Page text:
myspacelogo1.pngMyspace is trying to match Facebook’s latest efforts in both advertising and in user features.

Its parent unit within News Corp, Fox Interactive Media, plans to create an ad network that will run graphical banner ads on Myspace, other News Corp. properties, and on independent sites. Myspace announced its ad-targeting efforts within its site last month; this ad network is an extension of their earlier efforts. Facebook has been pursuing similar plans through its own ad-targeting program, called Social Ads.

Myspace also plans to release a Facebook-style news feed within the next month or two that shows you what your Myspace friends are up to on the site, according to a high-level executive.

Facebook’s news feed shows you a reverse-chronological list of recent actions taken by your Facebook friends, such as changes to profile photos, relationship updates, and other interesting information. It was controversial with users when first introduced more than a year ago, because it let each person see what their friends were up to without making them browse each friend’s profile to check for changes.

The news feed has since become one of the site’s most popular features. People learned to appreciate how quickly they could learn about each other.

Many Myspace users aren’t on Facebook, and so MySpace’s introduction of the same feature might result in a similar user backlash — followed by acceptance.

That’s not the only challenge for Myspace’s news feed.

It will also need to match Facebook’s efforts to engineer its news feed algorithm so that only the most relevant actions are displayed. Facebook has described in some detail the challenges of doing this. Its existing news feed algorithm searches through the thousands of actions taken by your friends on the site. It then tries to determine which actions matter to you most, taking into account nearly every scrap of information it knows about you. It even lets you decide which types of news feed items will be displayed most often.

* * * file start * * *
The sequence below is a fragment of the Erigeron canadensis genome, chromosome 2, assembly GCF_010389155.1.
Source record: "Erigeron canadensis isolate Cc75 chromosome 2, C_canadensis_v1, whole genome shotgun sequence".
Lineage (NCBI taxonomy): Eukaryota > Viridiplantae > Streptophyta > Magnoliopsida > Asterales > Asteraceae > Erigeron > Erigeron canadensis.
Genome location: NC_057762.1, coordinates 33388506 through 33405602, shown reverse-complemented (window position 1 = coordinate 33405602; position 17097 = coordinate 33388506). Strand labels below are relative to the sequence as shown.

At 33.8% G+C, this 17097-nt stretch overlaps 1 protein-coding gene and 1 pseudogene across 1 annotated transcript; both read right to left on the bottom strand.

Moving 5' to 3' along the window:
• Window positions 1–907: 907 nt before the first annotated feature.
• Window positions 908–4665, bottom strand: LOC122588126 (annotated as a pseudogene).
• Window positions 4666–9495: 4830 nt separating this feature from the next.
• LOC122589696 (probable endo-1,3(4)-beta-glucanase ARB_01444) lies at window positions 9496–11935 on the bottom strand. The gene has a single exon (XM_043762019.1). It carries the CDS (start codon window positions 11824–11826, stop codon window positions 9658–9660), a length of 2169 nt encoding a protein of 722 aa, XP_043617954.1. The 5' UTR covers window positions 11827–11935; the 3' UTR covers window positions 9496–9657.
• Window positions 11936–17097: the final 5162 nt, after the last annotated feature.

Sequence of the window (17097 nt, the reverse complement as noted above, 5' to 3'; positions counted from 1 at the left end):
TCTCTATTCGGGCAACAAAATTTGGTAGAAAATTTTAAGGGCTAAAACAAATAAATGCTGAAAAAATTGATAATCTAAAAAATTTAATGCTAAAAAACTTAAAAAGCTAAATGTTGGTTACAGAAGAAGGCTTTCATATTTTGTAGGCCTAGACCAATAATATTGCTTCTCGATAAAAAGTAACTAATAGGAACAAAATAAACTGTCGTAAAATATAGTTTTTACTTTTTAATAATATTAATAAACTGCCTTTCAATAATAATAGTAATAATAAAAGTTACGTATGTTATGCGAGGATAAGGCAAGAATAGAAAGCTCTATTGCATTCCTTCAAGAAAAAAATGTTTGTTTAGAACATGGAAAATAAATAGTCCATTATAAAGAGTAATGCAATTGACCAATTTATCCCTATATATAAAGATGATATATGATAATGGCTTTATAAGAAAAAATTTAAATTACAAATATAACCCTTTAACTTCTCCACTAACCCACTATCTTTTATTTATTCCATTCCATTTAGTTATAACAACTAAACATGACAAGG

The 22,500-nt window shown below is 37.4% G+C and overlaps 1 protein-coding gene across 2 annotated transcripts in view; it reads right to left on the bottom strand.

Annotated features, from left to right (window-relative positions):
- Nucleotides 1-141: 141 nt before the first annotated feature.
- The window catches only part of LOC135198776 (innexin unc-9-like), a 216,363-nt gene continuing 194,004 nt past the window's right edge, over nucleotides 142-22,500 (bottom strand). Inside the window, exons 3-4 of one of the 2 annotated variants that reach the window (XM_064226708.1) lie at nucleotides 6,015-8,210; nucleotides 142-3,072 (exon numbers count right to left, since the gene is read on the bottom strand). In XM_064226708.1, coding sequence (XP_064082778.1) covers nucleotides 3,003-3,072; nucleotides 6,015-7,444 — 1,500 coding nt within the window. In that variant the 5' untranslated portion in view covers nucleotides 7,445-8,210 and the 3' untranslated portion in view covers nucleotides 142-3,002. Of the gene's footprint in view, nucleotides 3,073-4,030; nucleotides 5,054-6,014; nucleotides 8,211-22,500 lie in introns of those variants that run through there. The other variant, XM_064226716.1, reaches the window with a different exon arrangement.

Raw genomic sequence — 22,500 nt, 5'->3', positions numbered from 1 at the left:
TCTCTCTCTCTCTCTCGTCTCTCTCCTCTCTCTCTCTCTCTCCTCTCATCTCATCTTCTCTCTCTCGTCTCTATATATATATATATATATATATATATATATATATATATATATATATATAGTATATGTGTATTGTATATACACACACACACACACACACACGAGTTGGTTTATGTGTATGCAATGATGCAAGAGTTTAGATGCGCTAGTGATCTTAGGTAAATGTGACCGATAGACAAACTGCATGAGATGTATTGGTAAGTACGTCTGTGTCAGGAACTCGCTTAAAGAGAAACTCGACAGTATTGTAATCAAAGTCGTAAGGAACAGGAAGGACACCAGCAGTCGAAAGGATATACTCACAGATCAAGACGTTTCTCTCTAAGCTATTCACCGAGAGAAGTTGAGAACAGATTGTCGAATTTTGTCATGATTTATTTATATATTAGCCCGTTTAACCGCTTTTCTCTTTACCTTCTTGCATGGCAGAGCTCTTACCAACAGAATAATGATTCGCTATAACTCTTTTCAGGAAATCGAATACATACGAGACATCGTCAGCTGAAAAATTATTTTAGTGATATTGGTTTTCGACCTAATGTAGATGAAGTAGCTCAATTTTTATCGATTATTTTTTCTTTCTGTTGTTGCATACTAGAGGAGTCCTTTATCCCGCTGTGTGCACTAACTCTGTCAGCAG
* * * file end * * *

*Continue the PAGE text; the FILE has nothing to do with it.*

Most recently, it introduced a way where users can vote on their favorite feed items.

Some of these features may challenge MySpace. Facebook prides itself in its engineering skills, while Myspace prides itself as a media company, not a tech company.

Facebook’s emerging ecosystem of third-party applications has benefited from news feeds, in a way that Myspace may struggle to replicate. When Facebook’s developer platform first launched in May, third-party application companies thrived. Whenever a user chose to place an application on their profile page, that action was broadcast to the user’s friends. Applications such as RockYou reported this was the best way to get more users as well as to keep existing users coming back.

However, more recent reports suggest applications get more users from users seeing actions on their friends’ profile pages, not from the news feed on their own pages. This is not surprising. Just like Google works to prevent sites from gaming search results to favor their own results, so Facebook has worked to minimize third parties gaming its news feeds. If users learn nothing about their friends other than what applications they’re adding, the news feed becomes less useful. Myspace will need to similarly regulate such spam.

The introduction of Myspace’s own news feed also means both more work and more opportunity for third party developers building applications for OpenSocial — the developer platform for a number of social networks, that Myspace is a member of. Some other OpenSocial member networks, like Hi5 and Orkut, are developing their own news feeds. Others, like Oracle, may never incorporate the concept. If a third party developer has an application that relies on a news feed to grow, it just won’t work on some OpenSocial sites — a problem pointed out by top Facebook application developer Blake Commagere.

Myspace has other plans in the works, as well. It will also let a single user create multiple profiles, such as a profile for friends to see, another for family and another for coworkers. Many Myspace users already create distinct, unconnected profiles with various alter egos. Facebook has also said it will let you organize friends into groups, so you can decide which Facebook friends get to see information about you in your profile and your news feed.

[Update: TechCrunch has screenshots and more details of the news feed, including news that this feature will start being tested this Thursday. Myspace’s version is called “friend updates” just like Hi5’s version of the news feed — Orkut’s news feed is similarly called “updates from friends.” Myspace, in fact, built the “friend updates” in order to make itself more attractive to third-party developers, Techcrunch reports. It also offers granular control over which friends can see what items about you in their updates.]

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